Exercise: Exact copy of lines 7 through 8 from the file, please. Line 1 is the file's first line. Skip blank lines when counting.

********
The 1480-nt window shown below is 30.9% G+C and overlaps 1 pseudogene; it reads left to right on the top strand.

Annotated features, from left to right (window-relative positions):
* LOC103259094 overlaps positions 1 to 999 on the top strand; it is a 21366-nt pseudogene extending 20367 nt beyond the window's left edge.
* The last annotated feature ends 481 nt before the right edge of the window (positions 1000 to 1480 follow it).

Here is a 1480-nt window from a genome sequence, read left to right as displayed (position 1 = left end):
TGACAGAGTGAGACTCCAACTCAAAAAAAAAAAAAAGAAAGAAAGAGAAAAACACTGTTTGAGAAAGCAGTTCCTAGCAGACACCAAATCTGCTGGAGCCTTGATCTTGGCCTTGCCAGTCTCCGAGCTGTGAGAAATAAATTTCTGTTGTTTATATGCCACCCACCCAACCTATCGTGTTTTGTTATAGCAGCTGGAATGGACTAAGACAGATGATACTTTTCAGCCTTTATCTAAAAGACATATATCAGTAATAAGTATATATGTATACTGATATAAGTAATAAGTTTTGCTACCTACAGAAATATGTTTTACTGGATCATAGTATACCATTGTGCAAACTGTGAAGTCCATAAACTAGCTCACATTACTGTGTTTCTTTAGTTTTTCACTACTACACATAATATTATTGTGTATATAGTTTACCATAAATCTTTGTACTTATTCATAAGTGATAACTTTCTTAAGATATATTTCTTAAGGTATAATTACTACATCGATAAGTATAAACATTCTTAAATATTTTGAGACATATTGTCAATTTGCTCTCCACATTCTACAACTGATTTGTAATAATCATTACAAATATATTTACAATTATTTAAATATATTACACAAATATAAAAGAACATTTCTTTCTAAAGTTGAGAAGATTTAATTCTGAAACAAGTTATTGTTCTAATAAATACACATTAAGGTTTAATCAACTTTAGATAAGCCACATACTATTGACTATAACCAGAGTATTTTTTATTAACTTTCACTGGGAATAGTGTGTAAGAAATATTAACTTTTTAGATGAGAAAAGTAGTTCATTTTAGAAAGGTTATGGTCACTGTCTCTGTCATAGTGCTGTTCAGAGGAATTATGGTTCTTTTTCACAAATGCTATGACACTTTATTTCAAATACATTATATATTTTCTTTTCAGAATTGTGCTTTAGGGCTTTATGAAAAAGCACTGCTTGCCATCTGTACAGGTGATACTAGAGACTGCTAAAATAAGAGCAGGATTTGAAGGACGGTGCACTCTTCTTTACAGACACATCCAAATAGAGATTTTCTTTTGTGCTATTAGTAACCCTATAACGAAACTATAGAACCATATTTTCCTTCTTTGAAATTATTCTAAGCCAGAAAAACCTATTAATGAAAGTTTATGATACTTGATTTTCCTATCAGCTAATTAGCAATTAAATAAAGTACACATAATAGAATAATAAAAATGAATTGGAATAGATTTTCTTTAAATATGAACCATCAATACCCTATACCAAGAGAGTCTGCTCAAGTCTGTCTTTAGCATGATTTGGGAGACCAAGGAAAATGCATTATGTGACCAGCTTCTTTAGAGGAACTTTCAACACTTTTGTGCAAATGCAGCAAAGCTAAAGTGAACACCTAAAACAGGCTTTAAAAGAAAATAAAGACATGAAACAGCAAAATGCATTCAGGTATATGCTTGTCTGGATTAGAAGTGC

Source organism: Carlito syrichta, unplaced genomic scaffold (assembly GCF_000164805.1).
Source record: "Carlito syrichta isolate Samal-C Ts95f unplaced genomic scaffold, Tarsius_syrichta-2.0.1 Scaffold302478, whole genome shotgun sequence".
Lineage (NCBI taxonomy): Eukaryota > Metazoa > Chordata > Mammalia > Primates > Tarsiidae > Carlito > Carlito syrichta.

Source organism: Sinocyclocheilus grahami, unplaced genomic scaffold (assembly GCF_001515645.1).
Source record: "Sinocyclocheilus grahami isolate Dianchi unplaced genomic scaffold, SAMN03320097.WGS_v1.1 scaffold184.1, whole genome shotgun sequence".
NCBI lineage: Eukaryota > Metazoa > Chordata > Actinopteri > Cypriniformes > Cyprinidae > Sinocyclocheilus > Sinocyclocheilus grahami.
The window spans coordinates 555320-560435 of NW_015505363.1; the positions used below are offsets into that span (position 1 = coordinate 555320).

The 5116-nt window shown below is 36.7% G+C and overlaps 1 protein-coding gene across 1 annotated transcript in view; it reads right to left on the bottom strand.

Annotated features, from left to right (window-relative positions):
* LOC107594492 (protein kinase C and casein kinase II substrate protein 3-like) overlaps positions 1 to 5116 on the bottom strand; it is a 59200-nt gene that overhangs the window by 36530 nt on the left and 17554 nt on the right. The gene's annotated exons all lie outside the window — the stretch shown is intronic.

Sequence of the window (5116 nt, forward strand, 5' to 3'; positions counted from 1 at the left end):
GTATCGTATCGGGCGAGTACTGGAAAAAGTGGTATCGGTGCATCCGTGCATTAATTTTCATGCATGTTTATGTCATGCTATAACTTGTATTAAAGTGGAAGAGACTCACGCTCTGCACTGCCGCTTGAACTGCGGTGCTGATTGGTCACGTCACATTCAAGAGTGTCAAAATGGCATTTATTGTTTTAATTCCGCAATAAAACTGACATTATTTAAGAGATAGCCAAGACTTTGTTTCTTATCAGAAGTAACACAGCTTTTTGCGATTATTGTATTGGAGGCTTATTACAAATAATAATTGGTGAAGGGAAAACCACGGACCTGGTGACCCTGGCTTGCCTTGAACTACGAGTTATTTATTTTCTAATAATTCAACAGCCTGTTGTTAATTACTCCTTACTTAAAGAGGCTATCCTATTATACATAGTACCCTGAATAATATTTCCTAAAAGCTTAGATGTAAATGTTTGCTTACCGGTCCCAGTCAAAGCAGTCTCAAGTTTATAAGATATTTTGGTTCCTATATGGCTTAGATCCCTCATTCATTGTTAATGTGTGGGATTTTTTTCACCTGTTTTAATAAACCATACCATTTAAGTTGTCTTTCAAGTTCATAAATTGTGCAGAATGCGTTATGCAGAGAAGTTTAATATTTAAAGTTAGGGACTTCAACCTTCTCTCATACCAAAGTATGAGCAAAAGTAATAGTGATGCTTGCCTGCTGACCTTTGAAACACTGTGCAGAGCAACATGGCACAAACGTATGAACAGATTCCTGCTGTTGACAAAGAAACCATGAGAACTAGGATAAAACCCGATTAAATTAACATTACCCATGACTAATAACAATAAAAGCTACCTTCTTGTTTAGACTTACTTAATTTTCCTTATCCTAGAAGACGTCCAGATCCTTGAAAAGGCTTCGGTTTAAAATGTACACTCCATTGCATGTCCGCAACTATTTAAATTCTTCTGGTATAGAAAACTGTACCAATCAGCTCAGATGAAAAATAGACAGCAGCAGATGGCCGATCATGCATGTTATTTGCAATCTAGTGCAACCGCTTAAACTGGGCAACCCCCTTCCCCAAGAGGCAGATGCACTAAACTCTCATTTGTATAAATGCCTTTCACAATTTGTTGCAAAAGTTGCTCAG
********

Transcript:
Source organism: Carlito syrichta, unplaced genomic scaffold (assembly GCF_000164805.1).
Source record: "Carlito syrichta isolate Samal-C Ts95f unplaced genomic scaffold, Tarsius_syrichta-2.0.1 Scaffold302478, whole genome shotgun sequence".